Although public and private schools in San Francisco added 3,200 jobs between September and October, there remains a teacher shortage. A third of all California teachers are nearing retirement, and the state will need an additional 100,000 teachers over the next 10 years. As San Francisco continues its population growth, more teachers are needed than ever before.

(Photo Courtesy of Adam Welcome)

(Photo Courtesy of Adam Welcome)

Bay Area resident Adam Welcome is an educator who returned to the school where he began his educational career. He offers career advice to those interested in the field of education.

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What is your background and education?

“I actually attended John Swett Elementary as a student. My entire educational career was spent at Martinez Unified and I graduated from Alhambra High School in 1997. I earned my B.A. in speech communication from CSU Chico. I then attended St. Mary’s College in Moraga for my Teaching and Administrative Credentials.”

What is your current position?

“I’m currently the principal at John Swett Elementary, but am also a blogger, mentor, consultant and all-time quarterback at recess!”

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What advice can you share with students interested in a career in education?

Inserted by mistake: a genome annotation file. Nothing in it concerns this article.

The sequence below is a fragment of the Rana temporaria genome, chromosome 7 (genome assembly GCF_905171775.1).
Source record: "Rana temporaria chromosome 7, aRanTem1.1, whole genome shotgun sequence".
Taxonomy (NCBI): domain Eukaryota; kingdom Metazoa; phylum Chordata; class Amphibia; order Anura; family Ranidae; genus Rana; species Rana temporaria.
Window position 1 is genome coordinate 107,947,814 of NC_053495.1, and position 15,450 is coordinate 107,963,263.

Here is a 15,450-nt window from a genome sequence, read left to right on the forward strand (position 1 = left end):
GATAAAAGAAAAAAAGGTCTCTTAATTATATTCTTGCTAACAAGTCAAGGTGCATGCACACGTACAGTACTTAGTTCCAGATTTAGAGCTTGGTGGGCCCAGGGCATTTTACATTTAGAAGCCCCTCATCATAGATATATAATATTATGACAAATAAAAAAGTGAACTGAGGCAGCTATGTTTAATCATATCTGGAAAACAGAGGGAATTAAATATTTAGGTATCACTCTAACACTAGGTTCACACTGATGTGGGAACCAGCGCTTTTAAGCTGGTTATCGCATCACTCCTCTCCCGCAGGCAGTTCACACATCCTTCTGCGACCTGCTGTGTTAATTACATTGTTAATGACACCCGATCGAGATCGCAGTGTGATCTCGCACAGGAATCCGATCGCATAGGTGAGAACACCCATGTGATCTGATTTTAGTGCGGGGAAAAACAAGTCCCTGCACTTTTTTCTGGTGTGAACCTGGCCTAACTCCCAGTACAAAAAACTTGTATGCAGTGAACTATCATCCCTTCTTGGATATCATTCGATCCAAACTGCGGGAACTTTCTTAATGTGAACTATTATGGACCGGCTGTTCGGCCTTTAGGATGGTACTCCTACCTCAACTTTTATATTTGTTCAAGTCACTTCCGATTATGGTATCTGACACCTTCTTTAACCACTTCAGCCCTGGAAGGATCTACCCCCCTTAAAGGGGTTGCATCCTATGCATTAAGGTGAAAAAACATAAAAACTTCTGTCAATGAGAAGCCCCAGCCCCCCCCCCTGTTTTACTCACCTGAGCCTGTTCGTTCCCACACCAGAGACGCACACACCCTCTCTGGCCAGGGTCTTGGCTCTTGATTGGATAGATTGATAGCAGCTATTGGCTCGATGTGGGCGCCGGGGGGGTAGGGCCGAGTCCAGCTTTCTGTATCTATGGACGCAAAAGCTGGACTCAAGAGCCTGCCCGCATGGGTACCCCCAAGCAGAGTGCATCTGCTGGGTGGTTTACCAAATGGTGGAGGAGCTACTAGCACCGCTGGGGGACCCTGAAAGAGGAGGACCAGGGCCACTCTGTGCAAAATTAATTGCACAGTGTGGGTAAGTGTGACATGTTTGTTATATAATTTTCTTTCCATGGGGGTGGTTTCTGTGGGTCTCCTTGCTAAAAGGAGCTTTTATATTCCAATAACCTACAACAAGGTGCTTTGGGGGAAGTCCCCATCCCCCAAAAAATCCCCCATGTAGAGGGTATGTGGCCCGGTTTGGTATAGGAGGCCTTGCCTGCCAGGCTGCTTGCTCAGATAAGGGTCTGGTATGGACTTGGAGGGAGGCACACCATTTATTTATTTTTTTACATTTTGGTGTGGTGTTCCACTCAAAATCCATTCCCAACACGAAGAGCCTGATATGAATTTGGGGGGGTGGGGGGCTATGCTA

“First, I would say to go for it, but most importantly you HAVE to love kids. It’s the greatest job in the world but requires a lot of passion, commitment and innovation on a daily basis. In coming years, I think the mobile trend will only increase and teachers MUST collaborate with others, especially those outside of their schools. I use tools like Remind, Twitter, and Voxer, and attend conferences as often as possible. Educators must focus on next practices. Ensuring our kids are ready for the workforce is paramount.”

“Second, we use Twitter in a major way at John Swett, so figure out a social media presence that works best for you to connect with them – I like to use hashtags like #eduawesome and #teamkid to help bring people together to engage in meaningful conversations about the future of education.”

“Lastly, I think it’s super important to not always just look at the education space for ideas and motivation. The business section of The New York Times, and articles in Fast Company and the Harvard Business Review give me lots of inspiration and ideas to think about. Be open and flexible in your learning–you never know who may inspire you!”

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Randy Yagi is a freelance writer covering all things San Francisco. In 2012, he was awarded a Media Fellowship from Stanford University. His work can be found on Examiner.com Examiner.com.